Breakfast in First Grade


Mea loved first grade.

She was at school all day.

She had four times the friends to play with than she had in Kindergarten.

She switched classes to be able to have each of the other first grade teachers for guided reading at some point throughout the year.

She loved it!

She also loved going to the cafeteria to get a second breakfast, because I didn’t think to send in a note to say that she shouldn’t eat a second breakfast.

I didn’t even think this was something I needed to share.

Mea went because 1) she could; 2) it was a place where she could socialize and not have to get her morning work done.

She only started going around December.

I’m sure the thought got into her head somehow like this:

Friend: You should come to breakfast.

Mea: Okay.

I was visiting classrooms one morning, just poking my head into Mea’s classroom, more than observing.

Me: Where’s Mea? (Having just put her on the bus an hour ago.)

Kids: Breakfast.

Maybe you can imagine the look on her face when I walked down to the cafeteria – busted!

At home, we explained how she already had a good breakfast each morning before she went to school, and how her choice in the cafeteria (sugary cereal), was a bad one for her teeth. We made sure to give her a little bit more to eat in the morning.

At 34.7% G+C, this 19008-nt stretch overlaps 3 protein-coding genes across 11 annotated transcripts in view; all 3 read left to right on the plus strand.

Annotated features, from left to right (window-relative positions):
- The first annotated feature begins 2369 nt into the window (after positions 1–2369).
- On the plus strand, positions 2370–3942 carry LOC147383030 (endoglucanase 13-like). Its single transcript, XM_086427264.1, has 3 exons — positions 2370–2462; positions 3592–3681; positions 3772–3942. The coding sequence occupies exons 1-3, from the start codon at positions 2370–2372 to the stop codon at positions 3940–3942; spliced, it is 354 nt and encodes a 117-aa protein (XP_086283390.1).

I also had to share with her teacher and the cafeteria aide that she was not to go to breakfast anymore.

It was one of a series of things that happened in first grade that let us know we needed to provide her with clear guidelines and boundaries, as she wasn’t ready to maintain them on her own.

She was just a first grader, after all.

6 thoughts on “Breakfast in First Grade

  1. I think this is true for many of our kids and I often wonder about that! How sad is that, that school breakfast is full of sugar and not healthy. This is so darn common, more common than not. We need to change this. All kids deserve a healthy school breakfast and lunch. Thank you for sharing. Hope Mia has a good year this year.

  2. You are so right, students, children, all need to know what their boundaries are. For that matter, so do we adults. Pushing those boundaries, however, is exciting.

  3. Oh, Aileen, what a sweetheart she is. I love first graders, and Mea seems to be a typical one. Play and visiting are important for all of them, and she just seems to realize it better than some. All the best to her and you!


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